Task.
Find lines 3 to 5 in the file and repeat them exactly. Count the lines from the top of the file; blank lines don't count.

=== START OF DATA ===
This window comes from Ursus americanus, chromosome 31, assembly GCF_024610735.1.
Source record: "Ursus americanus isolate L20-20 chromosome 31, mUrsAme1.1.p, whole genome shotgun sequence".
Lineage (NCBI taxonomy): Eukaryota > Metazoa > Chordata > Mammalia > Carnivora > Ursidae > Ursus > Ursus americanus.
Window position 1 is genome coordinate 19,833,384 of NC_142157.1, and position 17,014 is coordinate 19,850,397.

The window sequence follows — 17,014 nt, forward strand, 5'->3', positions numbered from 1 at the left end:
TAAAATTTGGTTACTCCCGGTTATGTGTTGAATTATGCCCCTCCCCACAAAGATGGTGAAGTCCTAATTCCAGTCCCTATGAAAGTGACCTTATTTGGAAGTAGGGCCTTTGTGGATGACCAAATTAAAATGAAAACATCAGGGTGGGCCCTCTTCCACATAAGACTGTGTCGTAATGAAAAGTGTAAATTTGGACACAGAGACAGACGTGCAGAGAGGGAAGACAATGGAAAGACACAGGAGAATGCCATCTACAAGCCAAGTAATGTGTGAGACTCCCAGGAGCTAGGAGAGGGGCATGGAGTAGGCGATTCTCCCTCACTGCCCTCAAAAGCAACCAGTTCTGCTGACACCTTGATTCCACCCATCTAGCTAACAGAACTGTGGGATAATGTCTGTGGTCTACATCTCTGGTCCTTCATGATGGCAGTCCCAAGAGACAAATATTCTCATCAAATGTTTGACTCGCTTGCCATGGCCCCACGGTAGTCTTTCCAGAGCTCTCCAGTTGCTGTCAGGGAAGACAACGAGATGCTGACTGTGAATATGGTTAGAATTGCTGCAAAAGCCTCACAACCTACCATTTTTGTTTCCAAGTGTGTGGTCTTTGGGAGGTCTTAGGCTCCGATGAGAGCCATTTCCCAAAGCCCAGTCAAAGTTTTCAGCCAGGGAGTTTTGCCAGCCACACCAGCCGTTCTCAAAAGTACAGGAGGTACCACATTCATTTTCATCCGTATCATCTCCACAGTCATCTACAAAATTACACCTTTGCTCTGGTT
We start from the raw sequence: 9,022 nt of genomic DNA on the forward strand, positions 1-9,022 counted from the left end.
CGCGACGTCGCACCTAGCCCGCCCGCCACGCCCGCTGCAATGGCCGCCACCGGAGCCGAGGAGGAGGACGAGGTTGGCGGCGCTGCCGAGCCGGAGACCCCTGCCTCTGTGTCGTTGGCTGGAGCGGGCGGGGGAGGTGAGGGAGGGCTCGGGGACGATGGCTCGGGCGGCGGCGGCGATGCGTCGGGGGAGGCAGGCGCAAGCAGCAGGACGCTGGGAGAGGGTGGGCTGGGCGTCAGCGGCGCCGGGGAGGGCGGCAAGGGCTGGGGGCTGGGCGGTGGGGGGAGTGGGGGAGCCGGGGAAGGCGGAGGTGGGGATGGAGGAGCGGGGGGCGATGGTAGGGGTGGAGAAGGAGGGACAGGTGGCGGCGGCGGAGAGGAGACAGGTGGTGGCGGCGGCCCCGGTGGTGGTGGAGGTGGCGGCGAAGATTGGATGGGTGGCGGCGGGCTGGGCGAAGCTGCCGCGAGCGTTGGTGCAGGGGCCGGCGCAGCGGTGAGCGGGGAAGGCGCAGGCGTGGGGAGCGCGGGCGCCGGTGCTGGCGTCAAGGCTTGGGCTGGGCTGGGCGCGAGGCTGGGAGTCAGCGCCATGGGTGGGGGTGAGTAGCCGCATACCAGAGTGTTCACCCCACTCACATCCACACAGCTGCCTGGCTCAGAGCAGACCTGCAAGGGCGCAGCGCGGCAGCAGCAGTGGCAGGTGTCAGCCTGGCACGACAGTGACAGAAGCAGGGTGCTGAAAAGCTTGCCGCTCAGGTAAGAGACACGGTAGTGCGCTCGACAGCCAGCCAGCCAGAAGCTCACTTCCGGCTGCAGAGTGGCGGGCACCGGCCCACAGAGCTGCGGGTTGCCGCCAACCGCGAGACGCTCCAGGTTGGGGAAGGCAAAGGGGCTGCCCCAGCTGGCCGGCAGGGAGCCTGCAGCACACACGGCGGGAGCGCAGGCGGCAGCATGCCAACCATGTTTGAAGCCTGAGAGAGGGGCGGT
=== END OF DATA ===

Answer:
Lineage (NCBI taxonomy): Eukaryota > Metazoa > Chordata > Mammalia > Carnivora > Ursidae > Ursus > Ursus americanus.
Window position 1 is genome coordinate 19,833,384 of NC_142157.1, and position 17,014 is coordinate 19,850,397.

The window sequence follows — 17,014 nt, forward strand, 5'->3', positions numbered from 1 at the left end: